Even with that confidence, Pepin expects meeting demand in the early days of the rollout is going to be a tough challenge. Not only will state residents be lining up for access—but tourism is also a strong part of the state’s economy, and he expects to see out-of-state customers, too.

“A lot of companies like us, we want to go adult-use, and we’ve long been hopeful for this opportunity, but at the same time we recognize, what good is it going to do for customer experience if you go live on day one or week one, only to be running out of products and to not offer the same service that our customers are already attuned to?” he says.

Recognizing that potential, he says that depending on when the market launches and how much production space JAR has at that time, he’s willing to wait a little longer, even months beyond the state’s launch date to come online because when the doors open, he wants to be ready.

JAR is also leveraging its existing relationships with other retailers and cultivators so they can form partnerships and rely on one another’s supply as the market finds its balance. However, some of JAR’s third-party vendors are located in towns that have not yet opted in to the adult-use cannabis industry, Pepin says, so it’s possible some of those vendors and their products may not be available to JAR when the market opens.

“We’ve identified who those vendors are, what products [we will not] be able to have on the adult-use side, and we’re coming up with contingency plans and making new relationships with other people who can help fill some of those voids,” he says.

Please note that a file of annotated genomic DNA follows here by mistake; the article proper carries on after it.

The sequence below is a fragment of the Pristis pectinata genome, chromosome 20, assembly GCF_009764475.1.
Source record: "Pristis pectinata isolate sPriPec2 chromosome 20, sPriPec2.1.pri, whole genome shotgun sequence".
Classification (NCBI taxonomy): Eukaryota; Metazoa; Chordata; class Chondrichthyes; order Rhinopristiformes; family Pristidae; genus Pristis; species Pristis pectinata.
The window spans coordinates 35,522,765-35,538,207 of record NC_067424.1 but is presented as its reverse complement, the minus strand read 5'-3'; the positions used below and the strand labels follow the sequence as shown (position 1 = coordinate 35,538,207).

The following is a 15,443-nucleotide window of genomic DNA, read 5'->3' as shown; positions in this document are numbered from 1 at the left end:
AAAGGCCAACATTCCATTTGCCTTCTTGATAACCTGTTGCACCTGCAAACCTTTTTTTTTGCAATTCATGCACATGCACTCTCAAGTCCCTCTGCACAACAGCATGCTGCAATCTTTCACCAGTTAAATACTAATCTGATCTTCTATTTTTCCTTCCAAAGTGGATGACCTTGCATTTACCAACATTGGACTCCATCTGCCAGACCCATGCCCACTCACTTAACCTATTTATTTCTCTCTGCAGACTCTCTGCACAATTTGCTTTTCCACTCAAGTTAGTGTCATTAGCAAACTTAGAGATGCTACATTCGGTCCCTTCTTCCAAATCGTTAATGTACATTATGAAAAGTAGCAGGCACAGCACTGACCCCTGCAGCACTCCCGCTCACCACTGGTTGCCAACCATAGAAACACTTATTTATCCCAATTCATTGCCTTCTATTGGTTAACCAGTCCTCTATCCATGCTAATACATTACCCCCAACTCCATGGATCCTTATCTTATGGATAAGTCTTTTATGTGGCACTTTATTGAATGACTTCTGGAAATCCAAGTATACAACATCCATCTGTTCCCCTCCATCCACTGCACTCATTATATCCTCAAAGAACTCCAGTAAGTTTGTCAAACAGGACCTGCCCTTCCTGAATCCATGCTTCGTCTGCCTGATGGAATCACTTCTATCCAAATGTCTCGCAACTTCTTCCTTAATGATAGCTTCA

When the state works out its initial kinks, Pepin believes Maine’s recreational market will have a bright future. “Once that supply catches up, I think Maine is going to be recognized by all the tourists as a state with extremely high-quality cannabis products with a lot of passion and love behind them, that are very affordable.”

What he’s most looking forward to, however, is the spotlight this will put on the people who comprise the state’s cannabis industry.

“Maine’s got some extremely talented operators,” he says. “There are some really impressive cultivation companies. There are some product manufacturers and processors that just do a really good job. There are just a ton of people who have a lot of experience in the industry, operating medically, so I’m just excited about all the hard work, all the dedication that’s been put into everyone’s craft, for them to be part of this moment in Maine’s history, to be part of the rollout."